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This week sees the end of Breast Cancer awareness month. This annual campaign brings thousands of organisations all over the world together, to highlight the important of breast awareness, education and research.

According to Best Cancer Care, every year 55,000 people in the UK are diagnosed with breast cancer. That’s the equivalent of one person every 10 minutes.

Breast cancer is the second most common cause of death from cancer in women in the UK. Although rare, men can be affected – with around 400 diagnosed each year.

They state that the three main risk factors to getting breast cancer are:

  1. Gender – women are more at risk than men
  2. Getting older – more than 80% of women diagnosed are over 50, and most men are over 60.
  3. Significant family history – although uncommon, 5% of people with breast cancer have the faulty BRCA1 or BRCA2 gene.

Know your body
No one knows your body like you do, so it’s really important that you check your breasts regularly and report any changes to your doctor.

It doesn’t always have to be a lump. It could be a change in shape or size, redness or rash around your nipple, discharge, swelling in your armpit or around your collar bone, or constant pain in your breast and armpit.

If you have any of these symptoms you must contact your doctor and seek further tests. Remember that 9 out of 10 breast lumps are not cancerous.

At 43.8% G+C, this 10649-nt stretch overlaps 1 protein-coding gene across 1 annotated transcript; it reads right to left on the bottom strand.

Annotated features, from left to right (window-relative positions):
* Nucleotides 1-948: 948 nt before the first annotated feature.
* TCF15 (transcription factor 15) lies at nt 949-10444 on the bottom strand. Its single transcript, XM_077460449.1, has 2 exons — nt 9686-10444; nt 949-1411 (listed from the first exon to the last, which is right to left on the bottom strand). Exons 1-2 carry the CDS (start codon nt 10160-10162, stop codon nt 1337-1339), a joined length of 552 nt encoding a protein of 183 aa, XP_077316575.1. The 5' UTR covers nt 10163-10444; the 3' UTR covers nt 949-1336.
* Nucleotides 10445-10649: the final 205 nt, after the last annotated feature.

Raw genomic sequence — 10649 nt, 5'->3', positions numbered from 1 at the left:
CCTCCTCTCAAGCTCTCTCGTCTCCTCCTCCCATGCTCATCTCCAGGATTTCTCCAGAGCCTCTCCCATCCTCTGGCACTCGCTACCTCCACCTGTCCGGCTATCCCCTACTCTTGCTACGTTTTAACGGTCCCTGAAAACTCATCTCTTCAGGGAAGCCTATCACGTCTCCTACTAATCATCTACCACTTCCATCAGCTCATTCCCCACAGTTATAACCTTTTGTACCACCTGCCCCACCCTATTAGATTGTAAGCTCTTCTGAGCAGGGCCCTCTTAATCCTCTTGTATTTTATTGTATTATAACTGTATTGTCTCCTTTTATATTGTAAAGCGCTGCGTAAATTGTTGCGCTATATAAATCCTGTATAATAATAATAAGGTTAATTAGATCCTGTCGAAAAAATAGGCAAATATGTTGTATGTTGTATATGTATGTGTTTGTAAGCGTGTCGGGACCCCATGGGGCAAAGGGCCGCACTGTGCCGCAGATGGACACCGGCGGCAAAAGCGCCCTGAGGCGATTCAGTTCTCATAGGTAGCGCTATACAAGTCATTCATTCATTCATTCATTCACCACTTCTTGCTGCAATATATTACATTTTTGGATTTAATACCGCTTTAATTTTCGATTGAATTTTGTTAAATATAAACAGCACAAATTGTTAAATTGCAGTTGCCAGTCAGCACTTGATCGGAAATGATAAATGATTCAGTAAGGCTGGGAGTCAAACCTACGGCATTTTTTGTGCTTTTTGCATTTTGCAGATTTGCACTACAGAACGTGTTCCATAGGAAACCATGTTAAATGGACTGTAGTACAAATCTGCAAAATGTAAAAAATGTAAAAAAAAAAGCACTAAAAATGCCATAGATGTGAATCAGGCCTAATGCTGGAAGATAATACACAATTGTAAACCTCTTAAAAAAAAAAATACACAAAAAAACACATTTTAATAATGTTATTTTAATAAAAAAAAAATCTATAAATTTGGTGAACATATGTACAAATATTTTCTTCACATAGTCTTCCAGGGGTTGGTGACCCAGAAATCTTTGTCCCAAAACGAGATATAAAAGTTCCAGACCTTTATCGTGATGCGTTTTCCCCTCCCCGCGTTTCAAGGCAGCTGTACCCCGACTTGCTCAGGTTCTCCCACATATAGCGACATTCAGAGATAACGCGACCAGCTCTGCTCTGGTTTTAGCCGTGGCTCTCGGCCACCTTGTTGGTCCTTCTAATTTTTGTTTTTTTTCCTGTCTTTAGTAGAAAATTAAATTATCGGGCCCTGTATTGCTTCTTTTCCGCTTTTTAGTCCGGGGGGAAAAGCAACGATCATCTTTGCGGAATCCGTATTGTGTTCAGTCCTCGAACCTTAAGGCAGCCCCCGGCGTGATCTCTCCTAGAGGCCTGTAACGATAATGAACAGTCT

Catch it early
Cancer Research UK state: “when diagnosed at its earliest stage, around all women with breast cancer will survive their disease for five years or more, compared with 3 in 20 women when the disease diagnosed at the latest stage.”

In 2012 Cancer Research UK and Tesco published a report called “Delay kills”. This looks at all types of cancer and the impact of delayed diagnosis on the patient.

It states that cancer tends to be diagnosed at a later stage in the UK, compared to other countries with comparable health care systems.

Patients are often diagnosed when the cancer has already spread – which is why the UK has the worst cancer survival rate in Europe.

Part of this can be explained by the barriers people put up to seeing their doctor, perhaps worried at what the outcome might be. However, a significant contributor is the difficultly people have making an appointment to see their GP.

Earlier this year the Telegraph reported that GPs have been issued with a checklist of symptoms to help them spot the disease.

It is believed that delays in diagnosing and treating cancer in the UK are costing up to 10,000 lives a year.

Do you think that you may be a victim of a delay in diagnosis of cancer? Then contact one of our experts. Pryers are a leading national firm of Clinical Negligence Lawyers and have extensive experience of cases involving negligent medical treatment. Our dedicated team of lawyers and experts are well equipped to investigate and advise on all issues of medical treatment.

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